Nitro Knowledge. Your Guide to Paying for College.
There are lot of things to worry about when you send your kid off to college for the first time. For most parents, how to keep them safe when you’re not entirely sure what they’re doing is a top concern.
We’ve got the info you need to know what’s going on now, and how you can best prepare your student to make wise decisions on their own.
Move-in day is still a few weeks away, and let's be honest: Some of you may be trying to ignore the upcoming date. It's understandable. It's a real challenge (physical and emotional) sending your recent high school student off to college.
We get that. Better yet, we have tips on how you can plan and prep now to make that process easier — and help you relax and enjoy these last few weeks with your kid still at home.
More high school students than ever are taking a gap year – deferring their college enrollment for a year (or a semester) to temporarily pursue other interests. While it’s becoming more common, it’s still something most families aren’t familiar with.
Here’s what you need to know about the benefits and drawbacks of a gap year and how to decide if you might benefit from one.
Pretty soon, college acceptance letters will go out and your student will have to make their choice. And you’ll soon see a seemingly endless stream of fees, large and small, for a deposit, tuition, and other fees.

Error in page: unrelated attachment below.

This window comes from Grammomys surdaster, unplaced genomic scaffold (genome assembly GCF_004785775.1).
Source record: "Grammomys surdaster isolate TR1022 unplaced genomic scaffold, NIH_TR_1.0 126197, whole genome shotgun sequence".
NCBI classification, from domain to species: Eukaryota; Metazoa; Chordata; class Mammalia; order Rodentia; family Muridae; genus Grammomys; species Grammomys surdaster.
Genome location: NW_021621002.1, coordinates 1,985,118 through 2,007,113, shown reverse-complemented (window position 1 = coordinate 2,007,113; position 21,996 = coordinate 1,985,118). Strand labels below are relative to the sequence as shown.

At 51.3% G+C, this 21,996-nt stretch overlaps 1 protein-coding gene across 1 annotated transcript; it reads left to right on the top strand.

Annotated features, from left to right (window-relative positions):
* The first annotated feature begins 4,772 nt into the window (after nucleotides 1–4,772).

The great thing about 529s are the tax benefits you get. But those benefits can all be undone if you make a mistake in how or when you withdrawal funds from the account. Here’s a quick breakdown of what you need to know to avoid those missteps and make the most of your money.
You may have heard of this pandemic that’s resulted in a lot of changes at schools and, well, everything? Here’s one more change: The College Board announced it’s dropping its subject tests for U.S. students immediately. The optional essay test will end after the June 2021 test administration. (International students will still have two more chances for subjects tests in May and June of 2021.)
What’s that mean for you? Read on…